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Verizon labor deal could bode well for Denver telco
By Jeff Smith
Rocky Mountain News
Tuesday, August 12, 2008

A Verizon labor agreement Sunday that averted a potential strike could bode well for successful Qwest-union talks, though both sides were quick to say Monday the financial situation is different here.

Talks between Qwest and its unions are in a critical phase, with the contract covering 20,000 union employees expiring Sunday at 12:01 a.m.  That's just a week before the Democratic National Convention in Denver and two weeks before the Republican National Convention in Minneapolis-St. Paul.

Some see the timing as giving the union leverage, since Qwest is the official telecommunications provider at both conventions.  But Qwest, which recently lowered its full-year financial forecast, may be under pressure to get a better labor deal and more health-care concessions than Verizon did.

Verizon averted a potential strike when the Communications Workers of America and other unions agreed to an 11 percent wage increase over three years.  The deal also calls for 600 business-unit workers to transfer to the union, 900 temporary jobs to become full-time union positions and Verizon to continue to pay 100 percent of employee and retiree health-care premiums.

"These are all things that every union out there is trying to accomplish," said Al Kogler, spokesman for CWA District 7 in Denver.  "Maintain health care, good wage increases and we want to increase the quality of jobs."

But Kogler said he doesn't know if the Verizon agreement will translate to the Qwest-CWA situation.  "There's differences between the financial shape of Qwest and Verizon," he acknowledged.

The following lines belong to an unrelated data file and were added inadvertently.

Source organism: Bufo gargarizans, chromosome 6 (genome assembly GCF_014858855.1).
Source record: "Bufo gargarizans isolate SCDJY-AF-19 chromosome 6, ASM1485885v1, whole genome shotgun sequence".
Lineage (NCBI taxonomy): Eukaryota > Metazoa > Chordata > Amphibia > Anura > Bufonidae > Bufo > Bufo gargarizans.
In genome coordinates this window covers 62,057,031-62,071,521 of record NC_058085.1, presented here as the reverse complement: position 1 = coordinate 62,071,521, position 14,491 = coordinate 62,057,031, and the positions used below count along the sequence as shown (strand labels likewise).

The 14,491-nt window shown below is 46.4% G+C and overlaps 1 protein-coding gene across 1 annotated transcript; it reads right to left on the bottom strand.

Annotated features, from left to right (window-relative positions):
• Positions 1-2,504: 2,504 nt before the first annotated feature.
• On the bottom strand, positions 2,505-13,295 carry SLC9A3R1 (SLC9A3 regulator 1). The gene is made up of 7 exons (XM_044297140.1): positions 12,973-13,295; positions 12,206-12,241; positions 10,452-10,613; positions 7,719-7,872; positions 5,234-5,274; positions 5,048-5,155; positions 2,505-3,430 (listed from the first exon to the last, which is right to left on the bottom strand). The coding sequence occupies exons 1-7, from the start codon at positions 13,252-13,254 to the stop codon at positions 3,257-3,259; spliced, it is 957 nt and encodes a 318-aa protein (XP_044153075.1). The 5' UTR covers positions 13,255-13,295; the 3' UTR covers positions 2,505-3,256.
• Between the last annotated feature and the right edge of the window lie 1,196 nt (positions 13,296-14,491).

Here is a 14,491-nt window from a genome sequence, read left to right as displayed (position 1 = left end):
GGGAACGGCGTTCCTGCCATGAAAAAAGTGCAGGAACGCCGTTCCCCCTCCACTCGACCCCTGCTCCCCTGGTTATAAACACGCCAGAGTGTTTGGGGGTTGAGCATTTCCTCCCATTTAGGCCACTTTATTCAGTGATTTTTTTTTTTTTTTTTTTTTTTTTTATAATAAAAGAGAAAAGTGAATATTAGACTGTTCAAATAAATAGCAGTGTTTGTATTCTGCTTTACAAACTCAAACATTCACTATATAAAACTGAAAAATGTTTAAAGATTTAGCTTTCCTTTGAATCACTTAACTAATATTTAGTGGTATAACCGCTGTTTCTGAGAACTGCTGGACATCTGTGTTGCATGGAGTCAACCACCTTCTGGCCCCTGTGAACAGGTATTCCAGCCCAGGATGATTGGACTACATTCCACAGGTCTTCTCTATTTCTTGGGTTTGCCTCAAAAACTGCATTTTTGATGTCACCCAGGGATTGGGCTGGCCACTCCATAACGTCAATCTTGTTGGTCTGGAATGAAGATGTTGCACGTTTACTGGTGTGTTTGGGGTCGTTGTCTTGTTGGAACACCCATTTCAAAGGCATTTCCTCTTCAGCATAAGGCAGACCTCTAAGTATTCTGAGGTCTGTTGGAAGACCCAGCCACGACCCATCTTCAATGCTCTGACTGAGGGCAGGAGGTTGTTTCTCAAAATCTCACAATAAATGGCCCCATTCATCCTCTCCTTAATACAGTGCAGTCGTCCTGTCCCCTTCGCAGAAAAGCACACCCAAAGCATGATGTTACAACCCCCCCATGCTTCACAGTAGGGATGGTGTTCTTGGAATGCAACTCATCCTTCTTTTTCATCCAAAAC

Kogler also noted there was give and take in the Verizon-CWA negotiations.  For example, new Verizon employees will see reduced health care benefits when they retire.

Qwest spokesman Bob Toevs stressed even more strongly the differences in the situations, although he would not discuss the current bargaining talks.

"These are vastly different companies in terms of a variety of measures -- market cap, revenues," Toevs said of Verizon and Qwest.  "But perhaps the biggest difference being the Verizon Wireless operation."

Fast-growing Verizon Wireless, a joint venture of Verizon and Vodafone, continues to have a very small percentage of union workers.

Qwest, indicating where it is focused, said on its bargaining Web site that it has given the union "hundreds of documents" about the current "health-care challenge."

Citigroup analyst Michael Rollins on Monday upgraded Qwest from a "hold" to a "buy," saying in part he believes Qwest will be able to more aggressively restructure costs following the labor negotiations.

Meanwhile, CWA members overwhelmingly voted to authorize a strike if negotiations collapse.  Kogler said a strike vote is a normal part of the procedure.

For a strike to take place, the CWA executive board would have to authorize President Larry Cohen to set a strike date.

The CWA covers workers in Qwest's 14-state local phone region, with the exception of Montana, where the International Brotherhood of Electrical Workers represents union employees.

Key points

* Negotiations cover 20,000 union employees in Qwest's 14-state local phone region.

* Current contract expires Sunday at 12:01 a.m. - one week before the Democratic National Convention in Denver.

* Key issues include health-care costs, wages, retiree benefits.

* Union may have leverage with DNC coming up -- Qwest is the official telecommunications provider.  But Qwest last week lowered its financial forecast, and the union realizes the Denver telco is under pressure to cut health-care and other costs.